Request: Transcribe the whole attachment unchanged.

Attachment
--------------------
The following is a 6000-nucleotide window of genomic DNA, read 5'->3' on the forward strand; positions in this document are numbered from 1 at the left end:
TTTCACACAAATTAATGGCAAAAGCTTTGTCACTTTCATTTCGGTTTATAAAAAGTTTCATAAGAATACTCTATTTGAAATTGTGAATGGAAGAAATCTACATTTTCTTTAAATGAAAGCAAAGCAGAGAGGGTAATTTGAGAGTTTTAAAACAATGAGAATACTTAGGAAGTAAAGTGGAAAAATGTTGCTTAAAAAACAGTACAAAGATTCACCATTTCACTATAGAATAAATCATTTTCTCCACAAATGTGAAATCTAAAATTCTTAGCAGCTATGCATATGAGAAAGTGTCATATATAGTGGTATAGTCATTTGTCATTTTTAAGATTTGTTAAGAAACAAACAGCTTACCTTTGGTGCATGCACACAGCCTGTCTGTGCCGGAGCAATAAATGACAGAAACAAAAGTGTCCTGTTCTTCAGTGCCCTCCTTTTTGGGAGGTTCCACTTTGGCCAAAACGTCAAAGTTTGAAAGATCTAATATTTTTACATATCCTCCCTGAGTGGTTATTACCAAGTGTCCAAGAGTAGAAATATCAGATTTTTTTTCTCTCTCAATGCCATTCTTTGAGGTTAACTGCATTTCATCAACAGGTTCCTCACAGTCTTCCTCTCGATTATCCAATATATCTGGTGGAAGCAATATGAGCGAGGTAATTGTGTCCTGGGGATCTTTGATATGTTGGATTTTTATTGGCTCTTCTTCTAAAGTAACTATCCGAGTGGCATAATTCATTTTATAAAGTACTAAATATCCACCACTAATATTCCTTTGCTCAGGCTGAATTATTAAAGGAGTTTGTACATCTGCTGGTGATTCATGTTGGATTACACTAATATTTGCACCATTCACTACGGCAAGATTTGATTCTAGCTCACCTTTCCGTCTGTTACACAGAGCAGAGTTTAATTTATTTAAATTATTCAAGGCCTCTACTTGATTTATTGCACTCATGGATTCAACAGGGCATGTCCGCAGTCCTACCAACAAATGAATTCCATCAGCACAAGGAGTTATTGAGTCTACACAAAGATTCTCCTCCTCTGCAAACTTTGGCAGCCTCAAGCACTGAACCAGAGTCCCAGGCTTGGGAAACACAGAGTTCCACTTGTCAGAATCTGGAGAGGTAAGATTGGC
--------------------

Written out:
The following is a 6000-nucleotide window of genomic DNA, read 5'->3' on the forward strand; positions in this document are numbered from 1 at the left end:
TTTCACACAAATTAATGGCAAAAGCTTTGTCACTTTCATTTCGGTTTATAAAAAGTTTCATAAGAATACTCTATTTGAAATTGTGAATGGAAGAAATCTACATTTTCTTTAAATGAAAGCAAAGCAGAGAGGGTAATTTGAGAGTTTTAAAACAATGAGAATACTTAGGAAGTAAAGTGGAAAAATGTTGCTTAAAAAACAGTACAAAGATTCACCATTTCACTATAGAATAAATCATTTTCTCCACAAATGTGAAATCTAAAATTCTTAGCAGCTATGCATATGAGAAAGTGTCATATATAGTGGTATAGTCATTTGTCATTTTTAAGATTTGTTAAGAAACAAACAGCTTACCTTTGGTGCATGCACACAGCCTGTCTGTGCCGGAGCAATAAATGACAGAAACAAAAGTGTCCTGTTCTTCAGTGCCCTCCTTTTTGGGAGGTTCCACTTTGGCCAAAACGTCAAAGTTTGAAAGATCTAATATTTTTACATATCCTCCCTGAGTGGTTATTACCAAGTGTCCAAGAGTAGAAATATCAGATTTTTTTTCTCTCTCAATGCCATTCTTTGAGGTTAACTGCATTTCATCAACAGGTTCCTCACAGTCTTCCTCTCGATTATCCAATATATCTGGTGGAAGCAATATGAGCGAGGTAATTGTGTCCTGGGGATCTTTGATATGTTGGATTTTTATTGGCTCTTCTTCTAAAGTAACTATCCGAGTGGCATAATTCATTTTATAAAGTACTAAATATCCACCACTAATATTCCTTTGCTCAGGCTGAATTATTAAAGGAGTTTGTACATCTGCTGGTGATTCATGTTGGATTACACTAATATTTGCACCATTCACTACGGCAAGATTTGATTCTAGCTCACCTTTCCGTCTGTTACACAGAGCAGAGTTTAATTTATTTAAATTATTCAAGGCCTCTACTTGATTTATTGCACTCATGGATTCAACAGGGCATGTCCGCAGTCCTACCAACAAATGAATTCCATCAGCACAAGGAGTTATTGAGTCTACACAAAGATTCTCCTCCTCTGCAAACTTTGGCAGCCTCAAGCACTGAACCAGAGTCCCAGGCTTGGGAAACACAGAGTTCCACTTGTCAGAATCTGGAGAGGTAAGATTGGC